@Tyler: that's an excellent idea; in retrospect I should have thought of that. Thanks for the tip!

Hi Teoh,

Thank you so much for writing all the parts in treble clef.  That made it much easier.

Here is my opinion, for what is worth, which may not be much!  I think your opening theme is beautiful, very powerful and ambitious.  I say "ambitious" because am under the impression that the theme establishes the complexity of the fugue, although I could be wrong about that.

However, I only really like the first 2 and 1/2 bars of the theme.  I think the theme lost its logic after that.  I'll try to explain what I mean below.  My main comment is that you are not demanding that each voice make logical sense independently from the others. You think in terms of harmony, and IMO that is not sufficient, because you might just end up with something that doesn't clash, no dissonance, but no real logical discourse ieither for the listener to hold on to.

Tyler's suggestion of thinking in terms of texts is a fantastic one.  I had never actually thought about it, but now I think I'm going to use that suggestion all the time.  Starting now.  If I think of your theme as a discourse, and I play it in isolation from the other voices, the first 2 and 1/2 bars are great, but aftet that it seems rambling and incoherent to me.  Not like a logical sentence or sequence of sentences.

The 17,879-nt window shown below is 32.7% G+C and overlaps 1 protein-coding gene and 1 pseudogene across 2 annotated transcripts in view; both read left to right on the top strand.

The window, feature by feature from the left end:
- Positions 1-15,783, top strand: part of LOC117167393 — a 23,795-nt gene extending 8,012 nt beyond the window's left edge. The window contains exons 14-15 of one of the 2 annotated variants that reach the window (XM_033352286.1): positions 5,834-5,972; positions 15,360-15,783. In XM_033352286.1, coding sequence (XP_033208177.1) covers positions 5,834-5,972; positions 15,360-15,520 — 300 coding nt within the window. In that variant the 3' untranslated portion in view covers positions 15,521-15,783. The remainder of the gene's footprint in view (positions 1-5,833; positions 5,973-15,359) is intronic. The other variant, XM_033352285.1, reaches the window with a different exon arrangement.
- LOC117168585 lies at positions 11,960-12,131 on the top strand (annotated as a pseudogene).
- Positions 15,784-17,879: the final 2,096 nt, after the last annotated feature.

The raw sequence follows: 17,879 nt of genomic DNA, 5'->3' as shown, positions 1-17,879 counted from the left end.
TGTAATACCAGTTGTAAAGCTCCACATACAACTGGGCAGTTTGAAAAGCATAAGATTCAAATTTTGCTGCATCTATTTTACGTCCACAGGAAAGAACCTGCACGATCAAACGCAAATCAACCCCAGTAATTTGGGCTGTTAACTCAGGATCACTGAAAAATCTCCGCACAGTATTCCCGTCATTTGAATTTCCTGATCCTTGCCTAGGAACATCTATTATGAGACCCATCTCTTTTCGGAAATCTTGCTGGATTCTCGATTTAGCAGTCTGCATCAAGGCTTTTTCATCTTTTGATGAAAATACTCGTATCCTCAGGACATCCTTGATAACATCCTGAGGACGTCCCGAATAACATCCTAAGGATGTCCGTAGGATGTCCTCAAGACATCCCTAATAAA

Taking your first 2 and 1/2 bars, which I like, I completed the theme differently -- please see the attached files. I think they are singing these lyrics (please try to sing this with your opening theme's first 2 and 1/2 bars):

"I went on running up the hill, until I reached the very top, and that is when I saw it!" 

I feel that the phrase "and that is when I saw it!" needs to be repeated, though with slightly lower notes.

Meanwhile, the other voice, who is listening to your account of what happened comes in and repeats:

"He went on running up the hill, until he reached the very top, and that is when he saw it! And that is when he saw it!"

Speaking on top of them, you ask expressively:

"And what do you think I saw there?  I think you'd like to know it!"

Not sure this will make sense to you, but I hope so.   I attach the (highly incomplete -- just the initial sketch) of what this would look like, and the corresponding sound file (with the same gaps).  If you play these notes, you can sing the above text to them.

This is just a very incomplete start of a piece, which is a different piece than yours, but whose theme is the same as the beginning of your theme.